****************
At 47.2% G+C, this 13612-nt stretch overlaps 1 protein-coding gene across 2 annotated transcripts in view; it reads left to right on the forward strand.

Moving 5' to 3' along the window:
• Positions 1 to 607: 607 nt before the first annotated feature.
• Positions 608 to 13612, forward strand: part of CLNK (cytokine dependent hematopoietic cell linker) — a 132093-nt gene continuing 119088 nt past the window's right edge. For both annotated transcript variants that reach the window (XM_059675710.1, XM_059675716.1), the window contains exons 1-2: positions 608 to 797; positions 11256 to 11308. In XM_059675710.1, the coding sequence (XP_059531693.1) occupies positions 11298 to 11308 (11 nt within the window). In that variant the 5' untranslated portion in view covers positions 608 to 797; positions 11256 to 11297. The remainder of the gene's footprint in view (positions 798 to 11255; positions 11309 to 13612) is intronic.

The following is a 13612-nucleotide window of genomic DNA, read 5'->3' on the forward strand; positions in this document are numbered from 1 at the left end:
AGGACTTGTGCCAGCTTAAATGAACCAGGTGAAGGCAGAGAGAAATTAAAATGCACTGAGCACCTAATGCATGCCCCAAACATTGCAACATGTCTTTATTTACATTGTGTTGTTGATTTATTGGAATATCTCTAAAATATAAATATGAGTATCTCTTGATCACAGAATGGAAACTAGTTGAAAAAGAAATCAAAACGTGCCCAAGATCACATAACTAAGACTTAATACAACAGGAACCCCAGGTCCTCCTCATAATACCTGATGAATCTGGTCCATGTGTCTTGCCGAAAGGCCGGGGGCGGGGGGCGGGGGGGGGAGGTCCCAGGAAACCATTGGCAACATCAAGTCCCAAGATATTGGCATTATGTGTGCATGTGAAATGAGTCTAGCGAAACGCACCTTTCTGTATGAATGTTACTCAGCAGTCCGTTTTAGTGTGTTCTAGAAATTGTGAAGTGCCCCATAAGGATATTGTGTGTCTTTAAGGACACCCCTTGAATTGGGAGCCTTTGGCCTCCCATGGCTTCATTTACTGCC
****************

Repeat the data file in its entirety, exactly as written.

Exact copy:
At 47.2% G+C, this 13612-nt stretch overlaps 1 protein-coding gene across 2 annotated transcripts in view; it reads left to right on the forward strand.

Moving 5' to 3' along the window:
• Positions 1 to 607: 607 nt before the first annotated feature.
• Positions 608 to 13612, forward strand: part of CLNK (cytokine dependent hematopoietic cell linker) — a 132093-nt gene continuing 119088 nt past the window's right edge. For both annotated transcript variants that reach the window (XM_059675710.1, XM_059675716.1), the window contains exons 1-2: positions 608 to 797; positions 11256 to 11308. In XM_059675710.1, the coding sequence (XP_059531693.1) occupies positions 11298 to 11308 (11 nt within the window). In that variant the 5' untranslated portion in view covers positions 608 to 797; positions 11256 to 11297. The remainder of the gene's footprint in view (positions 798 to 11255; positions 11309 to 13612) is intronic.

The following is a 13612-nucleotide window of genomic DNA, read 5'->3' on the forward strand; positions in this document are numbered from 1 at the left end:
AGGACTTGTGCCAGCTTAAATGAACCAGGTGAAGGCAGAGAGAAATTAAAATGCACTGAGCACCTAATGCATGCCCCAAACATTGCAACATGTCTTTATTTACATTGTGTTGTTGATTTATTGGAATATCTCTAAAATATAAATATGAGTATCTCTTGATCACAGAATGGAAACTAGTTGAAAAAGAAATCAAAACGTGCCCAAGATCACATAACTAAGACTTAATACAACAGGAACCCCAGGTCCTCCTCATAATACCTGATGAATCTGGTCCATGTGTCTTGCCGAAAGGCCGGGGGCGGGGGGCGGGGGGGGGAGGTCCCAGGAAACCATTGGCAACATCAAGTCCCAAGATATTGGCATTATGTGTGCATGTGAAATGAGTCTAGCGAAACGCACCTTTCTGTATGAATGTTACTCAGCAGTCCGTTTTAGTGTGTTCTAGAAATTGTGAAGTGCCCCATAAGGATATTGTGTGTCTTTAAGGACACCCCTTGAATTGGGAGCCTTTGGCCTCCCATGGCTTCATTTACTGCC